Simple exercises like this can get your thoughts on a page and allow you to see the situation and your emotions more clearly.
13. Practicing Self-Guided Imagery
Self-guided imagery is often confused with meditation, but these practices are slightly different. Meditation can intensify certain thoughts, including the feeling of harming yourself. Self-guided imagery is a visual approach that helps you focus on a happy, calming place in your mind. Throughout a self-guided imagery session, you can add vivid sensory details to the image and practice releasing stress, taking your mind off of a self-harming urge and promoting peace.
No matter which method works for you, distracting your mind from the unwanted feelings and urge to self-harm will help reduce your self-harming behaviors.
Self-Harm Minimization Strategies
If you feel the strategies above are not helping immediately, you can try out self-harm minimization methods. These tactics don’t necessarily reduce the urge to self-harm but can soften the extremity of it.
Minimization strategies can help some people as short-term solutions, but other approaches — like the ones above — may be more effective.
1. Take a Cold Shower
When you feel the urge to harm yourself, try getting in the shower and turning the water temperature to as cold as you can stand. This can help shock your system and reduce negative thinking. It can also provide a temporary numbing sensation on the areas you feel like harming.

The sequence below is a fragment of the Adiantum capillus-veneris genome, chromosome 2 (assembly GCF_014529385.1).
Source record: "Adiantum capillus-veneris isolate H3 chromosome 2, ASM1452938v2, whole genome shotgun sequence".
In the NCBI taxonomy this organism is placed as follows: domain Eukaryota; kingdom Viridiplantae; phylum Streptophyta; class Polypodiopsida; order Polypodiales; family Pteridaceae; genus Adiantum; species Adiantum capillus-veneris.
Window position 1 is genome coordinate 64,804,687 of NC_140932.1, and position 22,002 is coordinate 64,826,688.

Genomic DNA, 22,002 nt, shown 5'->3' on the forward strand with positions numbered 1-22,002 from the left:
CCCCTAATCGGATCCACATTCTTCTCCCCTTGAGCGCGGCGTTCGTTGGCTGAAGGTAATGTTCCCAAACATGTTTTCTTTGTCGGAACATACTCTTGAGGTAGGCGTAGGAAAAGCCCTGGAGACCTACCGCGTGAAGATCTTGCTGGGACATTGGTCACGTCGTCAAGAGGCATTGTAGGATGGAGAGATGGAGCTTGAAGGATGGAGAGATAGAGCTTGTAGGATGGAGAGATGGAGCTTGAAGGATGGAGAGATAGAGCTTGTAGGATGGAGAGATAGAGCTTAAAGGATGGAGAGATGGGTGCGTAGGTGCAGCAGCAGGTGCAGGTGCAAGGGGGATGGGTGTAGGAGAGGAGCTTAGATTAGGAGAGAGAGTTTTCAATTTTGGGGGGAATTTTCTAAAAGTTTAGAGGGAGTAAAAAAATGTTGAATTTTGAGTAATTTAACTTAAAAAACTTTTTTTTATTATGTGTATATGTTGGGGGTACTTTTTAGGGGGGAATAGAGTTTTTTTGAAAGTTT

2. Snap Rubber Bands
Keeping a rubber band around your wrist is an alternative to cutting. Any time you get the urge, snap the rubber band on your wrist. This can give you a brief pain sensation without you reaching for your self-harming tools.
3. Eat Something With a Strong Flavor
Eating sour or spicy candy or foods can distract you from your emotions. Your senses will immediately wake up to what you are eating. You can try focusing on every aspect of the flavor to adjust your focal point.
4. Beat Up a Pillow
To control your anger, you can take it out on one of your throw pillows. Punching it, screaming into it and using it to hit a wall are all ways you can express your frustrations or restlessness.
5. Draw on Your Skin
Doodling on your skin — specifically on the area you usually harm — can relieve emotions and restlessness. Use a red felt-tip marker to draw lines or pictures and distract yourself from using a sharper object.
Outpatient and Residential Treatment Centers for Self-Harm in Georgia
Replacing self-harming behavior with something safe is just the beginning. It is important to address the underlying thought pattern that drives you to want to harm yourself. At Hillside, we are here to provide support, hope and healing to those struggling with self-harm.
Hillside provides a variety of behavioral treatment options in Georgia. Our residential treatment and Experience DBT Day Program provide intensive levels of mental health support at our campus in Atlanta. Our intensive outpatient services include in-person options in Savannah and Macon. Hillside’s intensive virtual treatment options serve teens who engage in self-harming behaviors throughout Georgia and Florida.